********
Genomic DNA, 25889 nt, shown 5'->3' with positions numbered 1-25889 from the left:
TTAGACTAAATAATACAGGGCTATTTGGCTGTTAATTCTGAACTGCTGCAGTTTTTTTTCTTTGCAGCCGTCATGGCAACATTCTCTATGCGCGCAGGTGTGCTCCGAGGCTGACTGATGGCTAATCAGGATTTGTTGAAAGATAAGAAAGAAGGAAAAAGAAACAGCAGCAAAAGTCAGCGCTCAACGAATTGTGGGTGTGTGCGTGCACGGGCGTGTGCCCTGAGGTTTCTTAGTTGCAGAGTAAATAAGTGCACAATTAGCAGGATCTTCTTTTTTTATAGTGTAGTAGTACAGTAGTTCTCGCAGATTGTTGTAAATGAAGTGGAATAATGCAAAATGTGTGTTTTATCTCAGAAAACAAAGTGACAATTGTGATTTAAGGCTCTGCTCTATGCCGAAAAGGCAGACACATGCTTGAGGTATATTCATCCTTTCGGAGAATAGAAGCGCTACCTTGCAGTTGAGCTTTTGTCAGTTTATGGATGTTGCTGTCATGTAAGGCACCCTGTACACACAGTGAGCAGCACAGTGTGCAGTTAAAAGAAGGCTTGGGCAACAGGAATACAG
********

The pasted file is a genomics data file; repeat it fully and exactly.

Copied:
Genomic DNA, 25889 nt, shown 5'->3' with positions numbered 1-25889 from the left:
TTAGACTAAATAATACAGGGCTATTTGGCTGTTAATTCTGAACTGCTGCAGTTTTTTTTCTTTGCAGCCGTCATGGCAACATTCTCTATGCGCGCAGGTGTGCTCCGAGGCTGACTGATGGCTAATCAGGATTTGTTGAAAGATAAGAAAGAAGGAAAAAGAAACAGCAGCAAAAGTCAGCGCTCAACGAATTGTGGGTGTGTGCGTGCACGGGCGTGTGCCCTGAGGTTTCTTAGTTGCAGAGTAAATAAGTGCACAATTAGCAGGATCTTCTTTTTTTATAGTGTAGTAGTACAGTAGTTCTCGCAGATTGTTGTAAATGAAGTGGAATAATGCAAAATGTGTGTTTTATCTCAGAAAACAAAGTGACAATTGTGATTTAAGGCTCTGCTCTATGCCGAAAAGGCAGACACATGCTTGAGGTATATTCATCCTTTCGGAGAATAGAAGCGCTACCTTGCAGTTGAGCTTTTGTCAGTTTATGGATGTTGCTGTCATGTAAGGCACCCTGTACACACAGTGAGCAGCACAGTGTGCAGTTAAAAGAAGGCTTGGGCAACAGGAATACAG